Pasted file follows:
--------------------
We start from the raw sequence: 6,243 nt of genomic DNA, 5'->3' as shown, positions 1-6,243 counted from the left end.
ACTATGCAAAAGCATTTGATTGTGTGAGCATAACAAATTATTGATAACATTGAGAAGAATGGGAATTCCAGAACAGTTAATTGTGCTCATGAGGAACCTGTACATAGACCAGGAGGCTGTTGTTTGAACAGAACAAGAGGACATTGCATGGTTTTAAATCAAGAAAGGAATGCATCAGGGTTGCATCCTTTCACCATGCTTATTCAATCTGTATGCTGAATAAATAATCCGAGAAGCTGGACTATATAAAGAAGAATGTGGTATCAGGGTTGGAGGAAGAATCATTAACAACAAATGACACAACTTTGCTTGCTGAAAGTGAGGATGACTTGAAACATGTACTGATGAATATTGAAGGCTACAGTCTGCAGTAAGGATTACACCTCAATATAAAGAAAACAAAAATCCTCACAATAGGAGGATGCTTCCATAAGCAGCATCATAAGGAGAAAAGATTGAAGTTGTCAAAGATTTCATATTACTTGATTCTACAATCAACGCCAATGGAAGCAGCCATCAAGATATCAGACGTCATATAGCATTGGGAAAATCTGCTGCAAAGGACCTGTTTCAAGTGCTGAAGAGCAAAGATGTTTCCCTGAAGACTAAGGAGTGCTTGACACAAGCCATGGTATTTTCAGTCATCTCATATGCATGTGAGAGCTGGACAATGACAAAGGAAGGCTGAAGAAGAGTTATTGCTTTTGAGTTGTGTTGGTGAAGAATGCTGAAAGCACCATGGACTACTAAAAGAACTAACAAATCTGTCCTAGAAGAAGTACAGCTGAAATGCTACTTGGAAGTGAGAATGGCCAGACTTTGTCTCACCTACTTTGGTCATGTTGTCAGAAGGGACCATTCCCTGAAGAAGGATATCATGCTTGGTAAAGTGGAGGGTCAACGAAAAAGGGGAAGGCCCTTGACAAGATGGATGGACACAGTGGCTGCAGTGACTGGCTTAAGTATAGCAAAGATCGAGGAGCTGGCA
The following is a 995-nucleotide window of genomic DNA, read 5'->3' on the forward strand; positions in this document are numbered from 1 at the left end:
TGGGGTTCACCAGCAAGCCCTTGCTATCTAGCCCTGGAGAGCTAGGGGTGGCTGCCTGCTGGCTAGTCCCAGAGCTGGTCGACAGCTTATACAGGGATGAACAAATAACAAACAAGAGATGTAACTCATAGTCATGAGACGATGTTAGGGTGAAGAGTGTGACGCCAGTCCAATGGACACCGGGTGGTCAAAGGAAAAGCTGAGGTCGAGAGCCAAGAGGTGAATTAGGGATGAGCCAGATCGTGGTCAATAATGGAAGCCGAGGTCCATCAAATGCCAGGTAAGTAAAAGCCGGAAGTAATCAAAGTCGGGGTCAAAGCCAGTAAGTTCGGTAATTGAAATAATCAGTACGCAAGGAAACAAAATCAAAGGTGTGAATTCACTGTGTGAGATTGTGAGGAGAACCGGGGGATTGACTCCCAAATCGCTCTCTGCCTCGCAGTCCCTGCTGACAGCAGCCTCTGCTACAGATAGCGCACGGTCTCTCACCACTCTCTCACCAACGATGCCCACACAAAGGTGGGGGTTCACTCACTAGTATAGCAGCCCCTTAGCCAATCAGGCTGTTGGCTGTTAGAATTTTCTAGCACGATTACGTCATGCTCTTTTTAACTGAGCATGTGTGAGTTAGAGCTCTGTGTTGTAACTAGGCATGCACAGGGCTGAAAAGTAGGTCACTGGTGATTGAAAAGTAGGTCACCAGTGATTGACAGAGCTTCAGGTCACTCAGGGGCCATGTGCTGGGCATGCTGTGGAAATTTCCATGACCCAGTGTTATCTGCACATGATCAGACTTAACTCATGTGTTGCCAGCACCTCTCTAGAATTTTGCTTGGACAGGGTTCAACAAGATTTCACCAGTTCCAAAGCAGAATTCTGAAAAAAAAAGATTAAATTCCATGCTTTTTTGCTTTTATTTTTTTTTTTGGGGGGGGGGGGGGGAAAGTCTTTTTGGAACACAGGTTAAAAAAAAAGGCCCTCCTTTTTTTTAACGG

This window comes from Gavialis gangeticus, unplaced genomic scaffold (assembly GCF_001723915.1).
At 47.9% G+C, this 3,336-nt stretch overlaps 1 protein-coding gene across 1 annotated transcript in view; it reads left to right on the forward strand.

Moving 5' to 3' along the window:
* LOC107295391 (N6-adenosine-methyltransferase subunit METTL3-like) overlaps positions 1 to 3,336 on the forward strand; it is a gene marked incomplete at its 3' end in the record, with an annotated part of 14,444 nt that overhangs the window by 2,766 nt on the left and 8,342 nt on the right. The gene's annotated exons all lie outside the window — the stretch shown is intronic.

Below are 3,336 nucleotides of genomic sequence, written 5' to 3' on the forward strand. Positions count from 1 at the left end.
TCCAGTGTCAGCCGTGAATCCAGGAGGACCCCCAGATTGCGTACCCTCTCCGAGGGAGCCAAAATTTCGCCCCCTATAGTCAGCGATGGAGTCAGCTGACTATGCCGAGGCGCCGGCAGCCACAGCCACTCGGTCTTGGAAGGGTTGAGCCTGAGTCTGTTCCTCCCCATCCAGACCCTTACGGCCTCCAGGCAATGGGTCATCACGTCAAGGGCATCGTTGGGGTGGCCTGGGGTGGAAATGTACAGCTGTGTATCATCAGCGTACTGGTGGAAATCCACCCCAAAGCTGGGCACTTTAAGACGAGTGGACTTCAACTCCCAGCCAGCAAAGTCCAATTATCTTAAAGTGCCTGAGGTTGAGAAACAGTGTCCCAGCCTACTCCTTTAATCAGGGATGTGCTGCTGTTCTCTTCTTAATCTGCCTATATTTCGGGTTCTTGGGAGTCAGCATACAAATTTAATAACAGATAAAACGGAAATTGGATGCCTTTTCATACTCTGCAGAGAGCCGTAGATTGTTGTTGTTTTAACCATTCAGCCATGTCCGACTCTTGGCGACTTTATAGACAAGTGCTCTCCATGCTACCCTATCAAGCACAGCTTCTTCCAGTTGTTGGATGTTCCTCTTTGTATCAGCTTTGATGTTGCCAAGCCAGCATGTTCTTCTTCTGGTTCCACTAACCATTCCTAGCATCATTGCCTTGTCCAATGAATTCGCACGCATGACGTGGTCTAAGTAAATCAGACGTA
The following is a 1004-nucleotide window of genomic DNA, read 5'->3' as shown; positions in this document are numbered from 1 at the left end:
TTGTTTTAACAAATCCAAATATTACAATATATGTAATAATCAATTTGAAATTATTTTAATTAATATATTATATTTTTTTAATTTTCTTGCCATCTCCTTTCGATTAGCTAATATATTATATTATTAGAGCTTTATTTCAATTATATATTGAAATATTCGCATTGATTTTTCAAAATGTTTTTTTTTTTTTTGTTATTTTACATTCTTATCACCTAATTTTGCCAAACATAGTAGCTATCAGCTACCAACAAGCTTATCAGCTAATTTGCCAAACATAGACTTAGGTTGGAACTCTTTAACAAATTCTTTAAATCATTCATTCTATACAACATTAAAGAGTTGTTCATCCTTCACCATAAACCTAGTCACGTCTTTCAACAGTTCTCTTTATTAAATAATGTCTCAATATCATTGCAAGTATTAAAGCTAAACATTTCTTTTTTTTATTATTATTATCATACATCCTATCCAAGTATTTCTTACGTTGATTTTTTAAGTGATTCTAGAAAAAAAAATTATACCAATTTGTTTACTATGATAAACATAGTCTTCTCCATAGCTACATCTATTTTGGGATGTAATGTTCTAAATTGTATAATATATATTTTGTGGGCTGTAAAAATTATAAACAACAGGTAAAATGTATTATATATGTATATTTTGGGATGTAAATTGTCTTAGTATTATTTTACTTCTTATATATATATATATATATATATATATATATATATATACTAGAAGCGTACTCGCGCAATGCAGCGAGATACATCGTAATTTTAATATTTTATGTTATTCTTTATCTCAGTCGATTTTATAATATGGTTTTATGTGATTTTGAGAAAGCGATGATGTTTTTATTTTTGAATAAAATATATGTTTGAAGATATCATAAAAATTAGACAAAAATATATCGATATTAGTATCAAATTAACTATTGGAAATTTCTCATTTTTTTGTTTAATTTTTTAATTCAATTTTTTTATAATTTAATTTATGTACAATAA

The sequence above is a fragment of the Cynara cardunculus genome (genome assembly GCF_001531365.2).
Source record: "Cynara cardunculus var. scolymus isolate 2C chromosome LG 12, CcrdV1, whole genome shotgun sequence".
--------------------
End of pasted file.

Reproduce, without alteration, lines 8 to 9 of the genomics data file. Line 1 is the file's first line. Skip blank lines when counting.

* LOC107295391 (N6-adenosine-methyltransferase subunit METTL3-like) overlaps positions 1 to 3,336 on the forward strand; it is a gene marked incomplete at its 3' end in the record, with an annotated part of 14,444 nt that overhangs the window by 2,766 nt on the left and 8,342 nt on the right. The gene's annotated exons all lie outside the window — the stretch shown is intronic.

Below are 3,336 nucleotides of genomic sequence, written 5' to 3' on the forward strand. Positions count from 1 at the left end.